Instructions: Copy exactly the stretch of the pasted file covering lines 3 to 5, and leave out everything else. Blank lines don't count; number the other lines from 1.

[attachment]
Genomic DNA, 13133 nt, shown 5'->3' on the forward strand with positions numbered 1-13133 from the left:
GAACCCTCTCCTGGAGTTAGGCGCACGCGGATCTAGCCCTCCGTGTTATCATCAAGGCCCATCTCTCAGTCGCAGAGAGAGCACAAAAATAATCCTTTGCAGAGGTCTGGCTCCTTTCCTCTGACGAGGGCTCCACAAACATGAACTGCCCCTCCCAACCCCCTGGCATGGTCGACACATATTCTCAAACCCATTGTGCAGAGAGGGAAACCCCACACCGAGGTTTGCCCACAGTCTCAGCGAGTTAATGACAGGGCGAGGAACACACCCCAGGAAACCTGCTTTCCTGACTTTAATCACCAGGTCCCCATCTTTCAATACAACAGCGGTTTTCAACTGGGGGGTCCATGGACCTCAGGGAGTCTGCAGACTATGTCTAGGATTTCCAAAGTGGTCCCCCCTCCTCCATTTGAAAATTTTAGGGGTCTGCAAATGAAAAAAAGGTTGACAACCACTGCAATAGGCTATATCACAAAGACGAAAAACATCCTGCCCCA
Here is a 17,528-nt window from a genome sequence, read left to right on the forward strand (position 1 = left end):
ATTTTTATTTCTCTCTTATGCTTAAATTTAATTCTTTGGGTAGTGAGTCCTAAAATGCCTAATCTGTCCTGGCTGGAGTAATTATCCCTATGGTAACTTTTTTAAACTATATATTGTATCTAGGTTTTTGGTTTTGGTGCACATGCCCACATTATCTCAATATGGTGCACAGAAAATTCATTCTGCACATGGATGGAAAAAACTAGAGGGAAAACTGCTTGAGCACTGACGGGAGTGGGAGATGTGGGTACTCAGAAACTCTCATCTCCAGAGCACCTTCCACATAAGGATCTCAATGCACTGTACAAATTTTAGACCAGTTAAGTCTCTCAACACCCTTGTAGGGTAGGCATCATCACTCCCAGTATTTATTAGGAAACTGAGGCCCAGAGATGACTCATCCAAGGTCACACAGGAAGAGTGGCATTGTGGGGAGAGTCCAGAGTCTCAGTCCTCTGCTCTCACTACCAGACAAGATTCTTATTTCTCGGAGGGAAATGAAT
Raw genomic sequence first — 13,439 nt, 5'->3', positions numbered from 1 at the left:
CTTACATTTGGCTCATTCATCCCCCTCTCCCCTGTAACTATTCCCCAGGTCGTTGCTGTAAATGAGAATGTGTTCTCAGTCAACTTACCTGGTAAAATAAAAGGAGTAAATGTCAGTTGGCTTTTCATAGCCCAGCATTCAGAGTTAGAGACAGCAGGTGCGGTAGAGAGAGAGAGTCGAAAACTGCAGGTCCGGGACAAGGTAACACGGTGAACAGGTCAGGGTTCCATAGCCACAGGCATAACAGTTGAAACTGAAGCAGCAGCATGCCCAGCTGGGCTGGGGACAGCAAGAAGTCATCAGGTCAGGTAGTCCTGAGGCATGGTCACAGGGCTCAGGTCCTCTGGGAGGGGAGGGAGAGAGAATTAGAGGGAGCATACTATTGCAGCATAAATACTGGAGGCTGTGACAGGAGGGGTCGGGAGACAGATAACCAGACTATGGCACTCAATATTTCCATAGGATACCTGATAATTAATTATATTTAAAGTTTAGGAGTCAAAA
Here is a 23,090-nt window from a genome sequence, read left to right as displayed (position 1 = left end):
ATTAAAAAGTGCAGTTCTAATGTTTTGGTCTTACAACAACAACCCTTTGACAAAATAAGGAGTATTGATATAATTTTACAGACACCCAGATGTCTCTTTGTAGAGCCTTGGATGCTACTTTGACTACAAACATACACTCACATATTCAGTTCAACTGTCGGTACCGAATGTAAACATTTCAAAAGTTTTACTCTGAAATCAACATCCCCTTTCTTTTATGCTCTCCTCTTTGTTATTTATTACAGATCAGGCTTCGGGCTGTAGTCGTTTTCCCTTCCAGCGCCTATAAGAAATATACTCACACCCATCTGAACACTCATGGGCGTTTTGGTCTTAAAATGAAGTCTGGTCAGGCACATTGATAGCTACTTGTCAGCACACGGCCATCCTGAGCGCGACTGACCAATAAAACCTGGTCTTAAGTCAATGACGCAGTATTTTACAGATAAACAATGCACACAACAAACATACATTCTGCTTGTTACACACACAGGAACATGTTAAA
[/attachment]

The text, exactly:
Here is a 17,528-nt window from a genome sequence, read left to right on the forward strand (position 1 = left end):
ATTTTTATTTCTCTCTTATGCTTAAATTTAATTCTTTGGGTAGTGAGTCCTAAAATGCCTAATCTGTCCTGGCTGGAGTAATTATCCCTATGGTAACTTTTTTAAACTATATATTGTATCTAGGTTTTTGGTTTTGGTGCACATGCCCACATTATCTCAATATGGTGCACAGAAAATTCATTCTGCACATGGATGGAAAAAACTAGAGGGAAAACTGCTTGAGCACTGACGGGAGTGGGAGATGTGGGTACTCAGAAACTCTCATCTCCAGAGCACCTTCCACATAAGGATCTCAATGCACTGTACAAATTTTAGACCAGTTAAGTCTCTCAACACCCTTGTAGGGTAGGCATCATCACTCCCAGTATTTATTAGGAAACTGAGGCCCAGAGATGACTCATCCAAGGTCACACAGGAAGAGTGGCATTGTGGGGAGAGTCCAGAGTCTCAGTCCTCTGCTCTCACTACCAGACAAGATTCTTATTTCTCGGAGGGAAATGAAT
Raw genomic sequence first — 13,439 nt, 5'->3', positions numbered from 1 at the left: